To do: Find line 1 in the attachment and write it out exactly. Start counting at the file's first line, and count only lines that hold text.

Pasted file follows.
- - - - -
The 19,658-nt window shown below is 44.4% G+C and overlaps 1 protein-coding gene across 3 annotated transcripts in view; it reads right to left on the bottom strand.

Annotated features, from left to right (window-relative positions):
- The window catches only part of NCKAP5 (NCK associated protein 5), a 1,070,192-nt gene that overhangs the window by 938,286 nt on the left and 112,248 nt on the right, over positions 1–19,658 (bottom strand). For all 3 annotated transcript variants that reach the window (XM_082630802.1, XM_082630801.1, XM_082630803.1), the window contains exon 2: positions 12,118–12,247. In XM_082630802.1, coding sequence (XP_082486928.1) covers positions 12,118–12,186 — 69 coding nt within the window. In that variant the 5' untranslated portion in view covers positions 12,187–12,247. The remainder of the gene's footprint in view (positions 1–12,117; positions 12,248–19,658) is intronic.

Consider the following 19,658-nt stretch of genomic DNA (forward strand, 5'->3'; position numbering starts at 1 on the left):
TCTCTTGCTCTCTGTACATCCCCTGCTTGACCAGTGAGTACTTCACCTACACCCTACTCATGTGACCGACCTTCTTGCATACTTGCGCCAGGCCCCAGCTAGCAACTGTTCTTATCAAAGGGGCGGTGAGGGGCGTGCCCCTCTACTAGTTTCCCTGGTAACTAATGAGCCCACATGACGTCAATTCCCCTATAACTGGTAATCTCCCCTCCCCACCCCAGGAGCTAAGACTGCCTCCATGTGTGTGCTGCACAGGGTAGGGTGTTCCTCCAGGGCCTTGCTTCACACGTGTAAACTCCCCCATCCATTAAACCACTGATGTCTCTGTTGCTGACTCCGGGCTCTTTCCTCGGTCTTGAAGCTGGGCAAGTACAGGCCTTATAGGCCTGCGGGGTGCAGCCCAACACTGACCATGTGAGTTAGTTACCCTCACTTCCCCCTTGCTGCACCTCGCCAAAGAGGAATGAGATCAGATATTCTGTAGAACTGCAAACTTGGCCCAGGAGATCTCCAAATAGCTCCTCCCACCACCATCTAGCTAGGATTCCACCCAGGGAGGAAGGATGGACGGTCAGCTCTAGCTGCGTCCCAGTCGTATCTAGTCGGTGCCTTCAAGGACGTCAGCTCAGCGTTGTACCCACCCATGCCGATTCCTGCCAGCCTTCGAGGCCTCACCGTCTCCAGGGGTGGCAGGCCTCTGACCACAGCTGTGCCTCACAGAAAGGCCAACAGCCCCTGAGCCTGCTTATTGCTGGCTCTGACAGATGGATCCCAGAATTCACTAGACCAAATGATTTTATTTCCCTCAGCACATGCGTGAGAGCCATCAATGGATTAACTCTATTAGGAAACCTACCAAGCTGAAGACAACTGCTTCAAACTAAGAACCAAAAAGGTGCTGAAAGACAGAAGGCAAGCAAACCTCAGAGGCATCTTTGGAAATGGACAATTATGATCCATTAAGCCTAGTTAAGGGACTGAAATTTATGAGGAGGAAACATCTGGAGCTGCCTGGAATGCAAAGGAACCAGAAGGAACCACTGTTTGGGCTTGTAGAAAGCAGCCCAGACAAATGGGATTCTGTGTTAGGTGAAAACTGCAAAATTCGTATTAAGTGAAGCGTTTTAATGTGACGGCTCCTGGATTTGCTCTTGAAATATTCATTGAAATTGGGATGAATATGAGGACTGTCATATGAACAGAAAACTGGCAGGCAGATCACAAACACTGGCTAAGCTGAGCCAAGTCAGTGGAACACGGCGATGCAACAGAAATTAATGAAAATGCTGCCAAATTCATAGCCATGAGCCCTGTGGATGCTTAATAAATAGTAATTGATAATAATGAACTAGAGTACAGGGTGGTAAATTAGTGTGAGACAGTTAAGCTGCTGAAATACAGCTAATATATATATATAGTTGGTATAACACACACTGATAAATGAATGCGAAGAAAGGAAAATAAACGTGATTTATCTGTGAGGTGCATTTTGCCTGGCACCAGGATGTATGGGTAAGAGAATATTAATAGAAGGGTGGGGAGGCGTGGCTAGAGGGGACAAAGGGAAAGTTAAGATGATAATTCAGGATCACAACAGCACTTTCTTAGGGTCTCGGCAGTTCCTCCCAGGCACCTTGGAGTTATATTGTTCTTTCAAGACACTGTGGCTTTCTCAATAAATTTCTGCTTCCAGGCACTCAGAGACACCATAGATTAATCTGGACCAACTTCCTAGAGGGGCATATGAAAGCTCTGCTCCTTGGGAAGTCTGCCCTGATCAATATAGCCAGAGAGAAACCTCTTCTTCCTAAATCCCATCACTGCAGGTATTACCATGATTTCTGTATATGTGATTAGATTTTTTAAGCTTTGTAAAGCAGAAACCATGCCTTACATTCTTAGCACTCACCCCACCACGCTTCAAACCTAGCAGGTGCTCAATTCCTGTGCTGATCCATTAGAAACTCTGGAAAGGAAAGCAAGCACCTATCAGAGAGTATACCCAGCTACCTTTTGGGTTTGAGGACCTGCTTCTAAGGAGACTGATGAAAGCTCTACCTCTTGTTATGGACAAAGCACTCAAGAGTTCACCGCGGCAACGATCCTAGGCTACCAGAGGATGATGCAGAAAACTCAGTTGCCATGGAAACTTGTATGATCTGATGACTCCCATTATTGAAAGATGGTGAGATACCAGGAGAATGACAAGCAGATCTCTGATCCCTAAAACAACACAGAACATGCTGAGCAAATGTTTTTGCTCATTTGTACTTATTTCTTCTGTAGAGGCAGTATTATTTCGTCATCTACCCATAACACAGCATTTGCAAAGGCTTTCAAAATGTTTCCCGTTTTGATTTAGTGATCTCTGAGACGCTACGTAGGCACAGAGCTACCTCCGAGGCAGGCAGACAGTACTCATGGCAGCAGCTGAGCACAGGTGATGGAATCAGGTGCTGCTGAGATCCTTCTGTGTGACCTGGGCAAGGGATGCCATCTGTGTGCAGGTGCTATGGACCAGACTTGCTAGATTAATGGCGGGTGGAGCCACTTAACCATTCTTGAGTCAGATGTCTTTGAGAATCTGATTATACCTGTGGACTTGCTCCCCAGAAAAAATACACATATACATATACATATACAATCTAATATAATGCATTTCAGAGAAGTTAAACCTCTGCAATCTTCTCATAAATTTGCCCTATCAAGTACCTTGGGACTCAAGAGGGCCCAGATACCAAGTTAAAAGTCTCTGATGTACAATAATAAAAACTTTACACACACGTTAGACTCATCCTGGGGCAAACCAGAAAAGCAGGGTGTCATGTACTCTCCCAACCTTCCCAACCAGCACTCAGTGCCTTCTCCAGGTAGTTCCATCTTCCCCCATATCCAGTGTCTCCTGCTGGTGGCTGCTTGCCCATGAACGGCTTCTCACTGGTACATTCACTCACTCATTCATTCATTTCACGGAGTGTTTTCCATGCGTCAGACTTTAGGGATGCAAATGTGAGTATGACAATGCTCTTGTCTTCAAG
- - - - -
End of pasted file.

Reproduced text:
The 19,658-nt window shown below is 44.4% G+C and overlaps 1 protein-coding gene across 3 annotated transcripts in view; it reads right to left on the bottom strand.